Living with an artificial heart

Canadians waiting in hospital beds for heart transplants may soon be able to wait from home and continue living relatively normal lives thanks to total artificial heart transplants.

A research team in the U.S. has shown that total artificial heart transplants can help patients suffering from severe heart failure survive until they can receive a donated heart.

In the study of 22 patients, only five had died, four had received successful heart transplants, and 13 were waiting for a suitable donor heart. Lead investigator of the study, Swaminatha Gurudevan, M.D., cardiologist at Cedars-Sinai Heart Institute said that “given how sick these patients were, we expected to see higher mortality rates.” He went on to say that most of the deaths occurred among the sickest of the patients in the study.

The total artificial heart (left) received by the patients in the study compared to the human heart (right).
The total artificial heart (left) received by the patients in the study compared to the human heart (right). The total artificial heart replaces the ventricles. It attaches to the atria (the upper chambers), allowing blood to flow between the chambers through the device.

Fighting a killer

The study monitored 22 patients at Cedars-Sinai Heart Institute (California) who received total artificial heart transplants in 2012 and 2013. All the patients were diagnosed with end-stage cardiomyopathy, a disease that makes the heart muscles enlarged and/or rigid, reducing the ability of the heart to pump blood throughout the body.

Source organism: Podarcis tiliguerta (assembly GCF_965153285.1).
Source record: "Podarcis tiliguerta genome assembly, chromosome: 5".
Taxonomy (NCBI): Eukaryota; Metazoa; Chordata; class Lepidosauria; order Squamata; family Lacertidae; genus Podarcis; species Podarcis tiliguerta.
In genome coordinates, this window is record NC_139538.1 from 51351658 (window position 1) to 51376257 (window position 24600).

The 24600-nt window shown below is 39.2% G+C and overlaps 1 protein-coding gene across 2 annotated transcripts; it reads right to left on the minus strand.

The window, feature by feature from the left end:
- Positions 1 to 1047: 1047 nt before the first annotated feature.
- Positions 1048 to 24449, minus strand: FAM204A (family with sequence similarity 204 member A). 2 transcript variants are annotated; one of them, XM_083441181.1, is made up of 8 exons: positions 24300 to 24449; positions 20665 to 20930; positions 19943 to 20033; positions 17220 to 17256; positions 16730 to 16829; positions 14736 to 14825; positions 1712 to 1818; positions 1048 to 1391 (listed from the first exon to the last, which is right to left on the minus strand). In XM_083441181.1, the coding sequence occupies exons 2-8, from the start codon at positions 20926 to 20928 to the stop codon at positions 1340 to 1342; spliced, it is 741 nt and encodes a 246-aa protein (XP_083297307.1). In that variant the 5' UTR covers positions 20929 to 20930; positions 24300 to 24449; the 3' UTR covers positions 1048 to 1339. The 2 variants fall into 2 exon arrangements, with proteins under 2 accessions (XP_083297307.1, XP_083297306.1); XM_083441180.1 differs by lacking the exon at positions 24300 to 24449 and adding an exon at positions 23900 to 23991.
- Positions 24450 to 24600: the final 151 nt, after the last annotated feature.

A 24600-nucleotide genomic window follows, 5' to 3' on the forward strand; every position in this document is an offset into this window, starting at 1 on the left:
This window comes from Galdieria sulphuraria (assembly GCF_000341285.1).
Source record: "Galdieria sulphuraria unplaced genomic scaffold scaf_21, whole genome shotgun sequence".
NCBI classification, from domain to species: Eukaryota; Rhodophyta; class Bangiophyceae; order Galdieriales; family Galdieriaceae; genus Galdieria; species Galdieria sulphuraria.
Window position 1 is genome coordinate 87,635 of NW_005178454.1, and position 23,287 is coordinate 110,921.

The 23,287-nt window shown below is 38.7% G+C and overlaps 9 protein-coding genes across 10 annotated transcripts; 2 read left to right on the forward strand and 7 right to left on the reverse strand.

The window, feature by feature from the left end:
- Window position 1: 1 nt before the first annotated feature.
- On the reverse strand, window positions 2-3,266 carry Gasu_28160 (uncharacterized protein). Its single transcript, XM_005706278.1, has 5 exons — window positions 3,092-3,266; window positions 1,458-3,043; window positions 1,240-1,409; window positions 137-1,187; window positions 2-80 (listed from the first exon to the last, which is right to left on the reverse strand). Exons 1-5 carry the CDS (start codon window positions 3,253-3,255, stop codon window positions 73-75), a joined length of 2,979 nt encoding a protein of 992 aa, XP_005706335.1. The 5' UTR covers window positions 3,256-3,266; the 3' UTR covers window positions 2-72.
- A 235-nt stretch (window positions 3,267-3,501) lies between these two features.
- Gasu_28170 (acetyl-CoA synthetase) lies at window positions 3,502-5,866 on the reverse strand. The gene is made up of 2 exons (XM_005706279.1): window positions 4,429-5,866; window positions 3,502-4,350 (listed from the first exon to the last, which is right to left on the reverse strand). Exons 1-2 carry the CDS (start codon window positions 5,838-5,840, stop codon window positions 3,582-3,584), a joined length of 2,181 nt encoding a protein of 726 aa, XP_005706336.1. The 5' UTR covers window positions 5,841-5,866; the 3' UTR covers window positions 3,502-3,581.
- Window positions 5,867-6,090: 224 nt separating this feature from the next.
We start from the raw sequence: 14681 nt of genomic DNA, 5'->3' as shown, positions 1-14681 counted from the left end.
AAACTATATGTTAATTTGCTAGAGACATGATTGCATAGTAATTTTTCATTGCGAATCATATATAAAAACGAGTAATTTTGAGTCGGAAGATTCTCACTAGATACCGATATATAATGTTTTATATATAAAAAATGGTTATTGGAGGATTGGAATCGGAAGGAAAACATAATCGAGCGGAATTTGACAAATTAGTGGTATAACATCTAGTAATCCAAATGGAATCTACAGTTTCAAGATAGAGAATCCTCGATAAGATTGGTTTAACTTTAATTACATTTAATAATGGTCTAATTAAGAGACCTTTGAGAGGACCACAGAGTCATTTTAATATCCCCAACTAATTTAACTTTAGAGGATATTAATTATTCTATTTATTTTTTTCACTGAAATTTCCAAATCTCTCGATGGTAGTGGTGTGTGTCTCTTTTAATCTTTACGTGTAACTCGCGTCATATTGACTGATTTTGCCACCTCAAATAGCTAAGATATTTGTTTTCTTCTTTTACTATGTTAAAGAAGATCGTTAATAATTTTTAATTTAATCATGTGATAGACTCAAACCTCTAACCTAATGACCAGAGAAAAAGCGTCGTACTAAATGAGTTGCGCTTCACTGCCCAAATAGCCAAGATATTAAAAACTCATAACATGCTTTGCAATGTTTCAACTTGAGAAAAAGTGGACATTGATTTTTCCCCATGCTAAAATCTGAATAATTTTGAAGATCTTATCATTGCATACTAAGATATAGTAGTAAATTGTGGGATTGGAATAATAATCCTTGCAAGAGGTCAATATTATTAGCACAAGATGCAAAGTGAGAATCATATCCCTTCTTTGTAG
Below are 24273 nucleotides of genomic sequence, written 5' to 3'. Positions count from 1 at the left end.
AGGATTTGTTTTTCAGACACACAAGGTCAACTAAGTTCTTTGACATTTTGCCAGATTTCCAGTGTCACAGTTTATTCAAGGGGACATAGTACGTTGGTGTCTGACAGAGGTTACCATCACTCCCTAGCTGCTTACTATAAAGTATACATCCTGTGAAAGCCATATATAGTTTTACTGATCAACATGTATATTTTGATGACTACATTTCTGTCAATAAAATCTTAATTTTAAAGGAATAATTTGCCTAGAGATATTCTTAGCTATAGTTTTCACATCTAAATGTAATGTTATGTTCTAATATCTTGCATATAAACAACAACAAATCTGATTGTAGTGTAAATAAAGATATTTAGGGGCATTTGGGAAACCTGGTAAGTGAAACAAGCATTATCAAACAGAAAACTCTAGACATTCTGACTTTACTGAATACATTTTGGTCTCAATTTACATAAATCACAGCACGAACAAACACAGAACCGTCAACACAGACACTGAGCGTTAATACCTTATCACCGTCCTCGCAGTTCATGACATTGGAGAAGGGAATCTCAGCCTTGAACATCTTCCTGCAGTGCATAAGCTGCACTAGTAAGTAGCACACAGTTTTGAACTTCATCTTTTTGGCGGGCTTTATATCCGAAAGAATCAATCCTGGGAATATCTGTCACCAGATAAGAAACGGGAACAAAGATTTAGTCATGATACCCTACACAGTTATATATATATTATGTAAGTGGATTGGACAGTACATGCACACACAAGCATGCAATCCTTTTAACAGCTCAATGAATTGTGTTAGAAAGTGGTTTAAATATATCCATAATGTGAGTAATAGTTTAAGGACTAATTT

The patients were split into three groups based on how sick they were before receiving the total artificial transplant. The first group contained the sickest patients, who were suffering from critical cardiogenic shock. This occurs when the heart is unable to pump enough blood to meet the body’s needs. Left untreated, it has a near 100 per cent mortality rate.

Home is where the artificial heart is

Of the 13 patients waiting to receive a donor organ, eight of the patients had been discharged to wait at home with their families.

“Before, patients had to stay in the hospital while they waited for a new heart. With the artificial heart, some can wait at home and continue to conduct many of their regular activities. When patients are lying in a hospital bed for a month, it’s harder on their bodies to have major surgery.” – Dr. Swaminatha Gurudevan

Gurudevan recommends research into whether or not a total artificial heart can be used as a permanent solution, rather than being used as a bandage until a suitable organ is available.

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